While millennials have for decades been treated like ‘the children of Neverland, who never grew up’, reality is fast catching up with this generation, who are now young adults between the ages of 24 and 40.
Like generations before them, they are now buying, or at least trying to buy, homes and starting families of their own. And with this, the stark reality is that their retirement is looming just around the corner in the early years of 2050.
For all too many, planning for their retirement is just something they don’t want to face. But the reality is that the sooner they start ‘mapping’ or preparing for their retirement, the better off they will be.
According to Investopedia, if you are a 26-year-old millennial, you should aim over the next four years to have at least one year’s worth of income in your superannuation fund. If you are a 40-year-old millennial, you should already have three times your annual income in super.
They suggest millennials should contribute at least 15 per cent of their gross salary, including the 10 per cent compulsory super guarantee contribution, to superannuation each year if they have any chance of achieving a secure retirement.
This seems a pipe dream for Marion, who is 29 and earns $95,000 a year as a successful professional accountant. While her employer contributes 10.5 per cent of her income to super, she has less than $100,000 in super, and is more focused on boosting her non-super savings of $75,000, so she can buy a small apartment. She is not alone.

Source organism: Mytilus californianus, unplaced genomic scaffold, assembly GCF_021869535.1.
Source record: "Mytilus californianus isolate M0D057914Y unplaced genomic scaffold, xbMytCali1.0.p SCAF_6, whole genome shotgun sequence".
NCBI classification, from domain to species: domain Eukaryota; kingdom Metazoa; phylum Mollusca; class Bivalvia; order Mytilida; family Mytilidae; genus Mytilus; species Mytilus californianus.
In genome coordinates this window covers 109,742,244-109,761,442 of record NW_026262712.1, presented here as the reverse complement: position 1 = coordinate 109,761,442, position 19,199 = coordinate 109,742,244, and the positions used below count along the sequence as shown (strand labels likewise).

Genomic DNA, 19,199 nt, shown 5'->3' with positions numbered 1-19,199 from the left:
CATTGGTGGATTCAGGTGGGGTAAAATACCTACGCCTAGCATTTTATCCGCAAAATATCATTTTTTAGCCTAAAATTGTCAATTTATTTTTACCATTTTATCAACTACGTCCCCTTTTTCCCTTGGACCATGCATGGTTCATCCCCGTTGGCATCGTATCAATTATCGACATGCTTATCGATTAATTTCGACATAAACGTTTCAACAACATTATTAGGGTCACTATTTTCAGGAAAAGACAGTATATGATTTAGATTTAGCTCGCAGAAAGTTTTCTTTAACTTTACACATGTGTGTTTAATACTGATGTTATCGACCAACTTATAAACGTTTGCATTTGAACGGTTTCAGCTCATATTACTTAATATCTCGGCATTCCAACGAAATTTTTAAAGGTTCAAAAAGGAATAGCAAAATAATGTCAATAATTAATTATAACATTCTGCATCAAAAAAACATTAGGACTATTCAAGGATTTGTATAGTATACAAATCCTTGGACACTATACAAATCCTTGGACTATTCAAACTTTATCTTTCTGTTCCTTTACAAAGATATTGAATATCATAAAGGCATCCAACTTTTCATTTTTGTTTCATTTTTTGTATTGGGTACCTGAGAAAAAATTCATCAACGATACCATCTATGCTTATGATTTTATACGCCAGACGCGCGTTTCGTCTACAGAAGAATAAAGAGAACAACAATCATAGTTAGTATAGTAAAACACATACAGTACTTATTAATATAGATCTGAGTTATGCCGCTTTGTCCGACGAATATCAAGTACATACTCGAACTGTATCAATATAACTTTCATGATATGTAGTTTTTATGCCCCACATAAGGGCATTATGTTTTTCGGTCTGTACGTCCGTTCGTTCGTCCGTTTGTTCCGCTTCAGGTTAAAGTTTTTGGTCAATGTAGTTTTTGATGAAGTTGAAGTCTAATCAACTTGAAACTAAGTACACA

Most millennials, burdened by HECS debts and increasingly casual employment arrangements, will find the need to boost their super contributions a challenge, especially as most millennials, like Marion, are also struggling to save a deposit for an ever more expensive home of their own.
They know they will live longer than previous generations and that health and living costs will be much greater for them in retirement, while social security entitlements will be much less than what their grandparents received.
Nonetheless, when asked, millennials want to retire earlier than previous generations and are looking for a different type of retirement. One where they can travel more while still enjoying doing so and keep working on a casual part-time basis, but only if they enjoy the work.
All of this means that amongst all the competing demands on their time and money, superannuation has to become part of the landscape of Neverland.
For Marion, it has meant searching for a better superannuation fund with lower fees and better investment options while scaling back her plans to buy an apartment and perhaps relying more on the Bank of Mum and Dad to help her do so.
As previous generations have done, millennials need to take control of their superannuation, and the sooner, the better.
The first step is to consolidate any multiple super accounts into one and then, wherever possible, boost their contributions to the magic 15 per cent mark.
Happily, most millennials, including those who are self-employed, will have a super fund and will only need to add an extra 5 per cent to take their total contributions to 15 per cent of their prevailing salary.
Then they can leave compound interest to work its magic and, like a snowball rolling down a hillside, build the balance within their super.
It’s then a matter of working closely with a qualified adviser who can ensure your superannuation stays on track and help you to achieve the best possible outcomes when you do start thinking seriously about retiring.